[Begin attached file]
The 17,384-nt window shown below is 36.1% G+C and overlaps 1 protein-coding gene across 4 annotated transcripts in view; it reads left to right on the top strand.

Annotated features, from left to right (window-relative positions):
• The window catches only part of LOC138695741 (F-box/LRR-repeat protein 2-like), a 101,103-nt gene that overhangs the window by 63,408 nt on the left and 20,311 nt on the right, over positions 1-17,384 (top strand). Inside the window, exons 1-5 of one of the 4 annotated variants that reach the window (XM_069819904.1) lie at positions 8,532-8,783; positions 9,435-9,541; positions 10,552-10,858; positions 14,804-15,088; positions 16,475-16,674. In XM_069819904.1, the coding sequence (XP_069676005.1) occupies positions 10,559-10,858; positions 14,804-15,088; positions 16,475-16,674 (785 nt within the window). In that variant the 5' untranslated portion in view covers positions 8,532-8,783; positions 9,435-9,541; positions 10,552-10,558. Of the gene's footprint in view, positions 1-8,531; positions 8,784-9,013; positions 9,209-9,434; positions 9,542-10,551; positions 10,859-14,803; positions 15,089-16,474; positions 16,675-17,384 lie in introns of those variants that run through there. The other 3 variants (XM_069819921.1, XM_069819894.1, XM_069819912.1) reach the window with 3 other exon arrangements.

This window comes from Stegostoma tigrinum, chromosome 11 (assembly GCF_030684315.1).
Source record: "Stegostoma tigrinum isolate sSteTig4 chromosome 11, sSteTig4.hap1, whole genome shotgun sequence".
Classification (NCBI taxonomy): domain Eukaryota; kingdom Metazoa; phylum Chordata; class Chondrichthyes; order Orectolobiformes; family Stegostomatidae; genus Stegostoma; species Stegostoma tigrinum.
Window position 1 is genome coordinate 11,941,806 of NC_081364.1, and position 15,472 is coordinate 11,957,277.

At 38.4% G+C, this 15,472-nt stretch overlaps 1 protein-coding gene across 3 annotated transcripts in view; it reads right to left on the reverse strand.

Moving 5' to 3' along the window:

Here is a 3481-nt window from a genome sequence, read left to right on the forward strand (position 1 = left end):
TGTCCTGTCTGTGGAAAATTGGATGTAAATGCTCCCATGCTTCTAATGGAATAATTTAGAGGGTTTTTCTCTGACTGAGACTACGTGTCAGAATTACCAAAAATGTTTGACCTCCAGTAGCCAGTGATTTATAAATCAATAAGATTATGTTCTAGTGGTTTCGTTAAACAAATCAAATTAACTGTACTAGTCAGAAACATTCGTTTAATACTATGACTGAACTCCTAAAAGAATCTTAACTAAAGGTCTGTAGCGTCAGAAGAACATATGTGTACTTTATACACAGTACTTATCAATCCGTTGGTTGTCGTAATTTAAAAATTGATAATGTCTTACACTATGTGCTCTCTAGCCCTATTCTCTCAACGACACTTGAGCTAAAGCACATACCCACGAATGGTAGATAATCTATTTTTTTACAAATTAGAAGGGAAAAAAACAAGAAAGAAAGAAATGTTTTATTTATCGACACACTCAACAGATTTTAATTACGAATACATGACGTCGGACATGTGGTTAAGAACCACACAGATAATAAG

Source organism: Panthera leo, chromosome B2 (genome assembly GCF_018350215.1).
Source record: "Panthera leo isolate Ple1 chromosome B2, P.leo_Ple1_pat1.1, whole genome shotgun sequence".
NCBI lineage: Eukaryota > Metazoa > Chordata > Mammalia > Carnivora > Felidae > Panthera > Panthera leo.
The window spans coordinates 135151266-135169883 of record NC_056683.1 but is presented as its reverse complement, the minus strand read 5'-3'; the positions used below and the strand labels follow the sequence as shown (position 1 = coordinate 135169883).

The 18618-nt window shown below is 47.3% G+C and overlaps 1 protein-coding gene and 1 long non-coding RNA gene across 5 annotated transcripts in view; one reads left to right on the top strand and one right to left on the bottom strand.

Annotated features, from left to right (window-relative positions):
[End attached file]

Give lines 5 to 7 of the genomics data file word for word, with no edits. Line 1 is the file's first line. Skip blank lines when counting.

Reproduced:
Source record: "Stegostoma tigrinum isolate sSteTig4 chromosome 11, sSteTig4.hap1, whole genome shotgun sequence".
Classification (NCBI taxonomy): domain Eukaryota; kingdom Metazoa; phylum Chordata; class Chondrichthyes; order Orectolobiformes; family Stegostomatidae; genus Stegostoma; species Stegostoma tigrinum.
Window position 1 is genome coordinate 11,941,806 of NC_081364.1, and position 15,472 is coordinate 11,957,277.